However, this Yolky site of mine is mainly used as a personal blog. Now I’m the first to admit I am not the typical blogger. Nor do I pay attention to some of the conventional wisdom about many things. But I do think for most bloggers the domain name should reflect something about the blogger.
That’s especially true if you want to brand yourself in a particular way. For example, if you are an adventurous person and want to blog about your adventures, a domain name reflecting that might be ideal for you.
Suppose you really like a specific topic and want to blog about it. A domain related to it could definitely be an asset. For example, take this site of mine about Ayurveda. The domain name reflects the topic perfectly and would be excellent for blogging about Ayurveda.
Now if you are lucky enough to be able to register your own name as your domain name that’s fine too. It might even be the best name for your blog. But in most cases if you have a common name, registering your own dot com name will be most unlikely. Someone else would have already registered it. A domain name can only be registered by one person or entity.
Here’s another angle regarding domain names. If you blog about a lot of topics you just might want to separate one or more into their own website. I did this with my African Safari Photos site. The original intentions was to blog about my African Safari adventures. Unfortunately I had/have too many other things going so the blogging about that was very short lived.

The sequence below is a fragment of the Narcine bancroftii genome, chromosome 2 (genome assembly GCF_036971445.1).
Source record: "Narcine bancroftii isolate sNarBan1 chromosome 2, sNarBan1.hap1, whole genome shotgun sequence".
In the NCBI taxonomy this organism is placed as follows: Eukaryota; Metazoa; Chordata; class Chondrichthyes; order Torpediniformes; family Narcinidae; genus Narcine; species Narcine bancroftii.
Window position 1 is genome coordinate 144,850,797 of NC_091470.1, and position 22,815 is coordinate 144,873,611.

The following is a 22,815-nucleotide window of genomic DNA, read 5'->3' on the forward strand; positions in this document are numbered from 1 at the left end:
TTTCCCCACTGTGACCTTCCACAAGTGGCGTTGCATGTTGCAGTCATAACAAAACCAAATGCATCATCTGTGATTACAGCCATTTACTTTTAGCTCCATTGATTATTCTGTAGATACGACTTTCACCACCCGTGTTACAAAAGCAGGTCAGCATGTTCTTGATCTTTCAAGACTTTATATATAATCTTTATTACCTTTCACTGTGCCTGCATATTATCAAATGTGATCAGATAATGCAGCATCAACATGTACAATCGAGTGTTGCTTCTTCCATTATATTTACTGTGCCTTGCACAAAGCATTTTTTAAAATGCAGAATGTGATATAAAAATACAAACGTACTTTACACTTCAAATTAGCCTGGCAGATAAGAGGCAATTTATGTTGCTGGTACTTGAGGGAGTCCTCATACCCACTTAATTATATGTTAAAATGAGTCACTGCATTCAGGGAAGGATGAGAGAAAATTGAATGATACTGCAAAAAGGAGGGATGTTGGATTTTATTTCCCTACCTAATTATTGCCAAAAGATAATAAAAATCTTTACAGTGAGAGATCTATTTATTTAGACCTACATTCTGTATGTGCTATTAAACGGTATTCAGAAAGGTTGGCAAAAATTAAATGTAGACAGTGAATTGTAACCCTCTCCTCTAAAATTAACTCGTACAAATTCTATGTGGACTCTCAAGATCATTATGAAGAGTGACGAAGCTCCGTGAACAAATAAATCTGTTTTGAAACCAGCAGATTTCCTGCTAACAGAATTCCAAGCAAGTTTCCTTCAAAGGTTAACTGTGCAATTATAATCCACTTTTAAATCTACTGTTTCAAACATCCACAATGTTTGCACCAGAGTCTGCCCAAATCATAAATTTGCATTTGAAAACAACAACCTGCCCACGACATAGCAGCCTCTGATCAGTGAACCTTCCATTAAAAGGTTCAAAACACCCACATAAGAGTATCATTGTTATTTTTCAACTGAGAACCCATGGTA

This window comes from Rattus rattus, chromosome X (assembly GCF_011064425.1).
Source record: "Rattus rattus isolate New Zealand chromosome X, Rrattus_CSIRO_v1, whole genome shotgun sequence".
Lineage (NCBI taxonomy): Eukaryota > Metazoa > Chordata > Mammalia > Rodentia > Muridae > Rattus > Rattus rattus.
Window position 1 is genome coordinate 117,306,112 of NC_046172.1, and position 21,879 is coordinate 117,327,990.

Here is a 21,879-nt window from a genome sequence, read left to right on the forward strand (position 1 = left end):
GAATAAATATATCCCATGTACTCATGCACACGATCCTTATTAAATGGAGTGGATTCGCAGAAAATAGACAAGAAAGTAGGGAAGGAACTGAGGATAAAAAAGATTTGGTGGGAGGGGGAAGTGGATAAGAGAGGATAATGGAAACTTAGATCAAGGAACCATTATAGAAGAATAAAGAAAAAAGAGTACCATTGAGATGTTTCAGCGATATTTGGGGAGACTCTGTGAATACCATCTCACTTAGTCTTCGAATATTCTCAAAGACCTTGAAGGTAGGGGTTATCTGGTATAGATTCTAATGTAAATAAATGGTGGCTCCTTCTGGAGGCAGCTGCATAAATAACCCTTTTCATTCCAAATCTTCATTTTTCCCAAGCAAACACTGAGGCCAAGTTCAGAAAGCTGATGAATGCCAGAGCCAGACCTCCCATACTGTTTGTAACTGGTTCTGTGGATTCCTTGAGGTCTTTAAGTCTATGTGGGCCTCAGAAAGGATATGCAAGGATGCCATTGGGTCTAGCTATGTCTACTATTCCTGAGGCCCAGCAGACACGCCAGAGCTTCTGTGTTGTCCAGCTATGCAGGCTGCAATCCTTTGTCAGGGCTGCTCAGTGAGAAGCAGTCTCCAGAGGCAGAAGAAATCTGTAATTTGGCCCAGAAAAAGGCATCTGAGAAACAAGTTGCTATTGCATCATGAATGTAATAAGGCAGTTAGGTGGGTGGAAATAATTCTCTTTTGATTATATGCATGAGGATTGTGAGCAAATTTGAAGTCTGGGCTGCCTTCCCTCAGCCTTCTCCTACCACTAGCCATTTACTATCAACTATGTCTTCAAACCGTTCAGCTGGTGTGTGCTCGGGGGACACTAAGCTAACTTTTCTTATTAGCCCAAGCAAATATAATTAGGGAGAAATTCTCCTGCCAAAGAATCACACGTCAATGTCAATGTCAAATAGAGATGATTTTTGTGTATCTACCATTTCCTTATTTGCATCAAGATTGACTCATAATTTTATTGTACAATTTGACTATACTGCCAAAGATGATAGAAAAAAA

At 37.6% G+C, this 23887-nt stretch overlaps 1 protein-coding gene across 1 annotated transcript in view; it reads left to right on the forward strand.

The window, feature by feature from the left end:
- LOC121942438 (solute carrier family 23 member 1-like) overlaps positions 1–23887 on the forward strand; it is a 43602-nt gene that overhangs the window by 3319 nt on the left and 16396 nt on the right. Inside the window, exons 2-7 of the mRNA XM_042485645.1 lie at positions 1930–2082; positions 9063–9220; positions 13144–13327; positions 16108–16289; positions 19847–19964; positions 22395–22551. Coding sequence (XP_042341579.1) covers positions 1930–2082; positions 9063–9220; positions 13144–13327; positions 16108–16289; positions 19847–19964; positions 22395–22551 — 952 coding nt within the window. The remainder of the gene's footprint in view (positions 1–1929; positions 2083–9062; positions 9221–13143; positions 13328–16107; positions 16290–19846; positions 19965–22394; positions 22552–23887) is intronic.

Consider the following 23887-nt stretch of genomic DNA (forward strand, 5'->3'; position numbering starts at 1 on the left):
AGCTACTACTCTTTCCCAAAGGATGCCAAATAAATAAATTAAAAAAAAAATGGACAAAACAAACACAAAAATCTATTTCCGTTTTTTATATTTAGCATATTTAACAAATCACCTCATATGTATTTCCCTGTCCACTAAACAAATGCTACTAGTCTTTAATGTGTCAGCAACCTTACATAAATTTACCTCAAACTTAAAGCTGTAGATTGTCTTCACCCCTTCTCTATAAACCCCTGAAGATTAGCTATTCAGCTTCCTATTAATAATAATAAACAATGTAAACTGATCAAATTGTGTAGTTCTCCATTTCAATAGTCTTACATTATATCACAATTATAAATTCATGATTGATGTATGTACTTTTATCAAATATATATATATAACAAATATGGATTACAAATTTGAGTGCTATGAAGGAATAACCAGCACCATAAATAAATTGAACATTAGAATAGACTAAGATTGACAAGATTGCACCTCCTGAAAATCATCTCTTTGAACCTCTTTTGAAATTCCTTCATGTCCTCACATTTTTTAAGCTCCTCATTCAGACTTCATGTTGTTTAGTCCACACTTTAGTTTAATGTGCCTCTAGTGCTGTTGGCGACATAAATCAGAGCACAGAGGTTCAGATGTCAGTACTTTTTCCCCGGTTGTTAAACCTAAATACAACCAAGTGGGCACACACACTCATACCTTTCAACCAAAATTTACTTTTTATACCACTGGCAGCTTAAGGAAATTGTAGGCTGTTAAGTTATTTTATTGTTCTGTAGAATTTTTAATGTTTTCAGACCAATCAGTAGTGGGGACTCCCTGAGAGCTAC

Are you a domain speculator or investor?
The above guidelines generally apply if you are not in the business of investing in domain names. If you are, then a lot more considerations will surely apply. That’s depending on the circumstances or reasons for looking for a domain to buy.
An investor or speculator could be buying a domain to hold. They could be buying to try to sell quickly. They could be buying for a client. This is just a few of many possible reasons to buy a domain name. An obvious one would be for their own website.
Published on Youtube on Oct 12, 2017
You don’t want to get stuck with unsalable, confusing, hard to spell, and other problem domain names. That’s not always possible, but something you should try to avoid. Domain names that are hard to get rid of in a portfolio are generally not a good thing.
Unless you are experienced, want to hold unto domain names a long time, easier to sell domain names are generally best.
What about domain extensions?
Some domain extensions, i.e. .ws, .biz, .info, etc. may have been popular before, but not now. Stick to .com if you are new. There are always new top level extensions popping up. For non-professionals they are usually risky investments. Leave the speculation to experience domainers.
In some countries like England, Australia, etc. the dot com version of domain names is secondary to their country extension. You will generally see a domain name like ILikeCoolHandLuke.co.uk. Unless you are in one of those countries where such names are normally used, the dot com version is more recognized.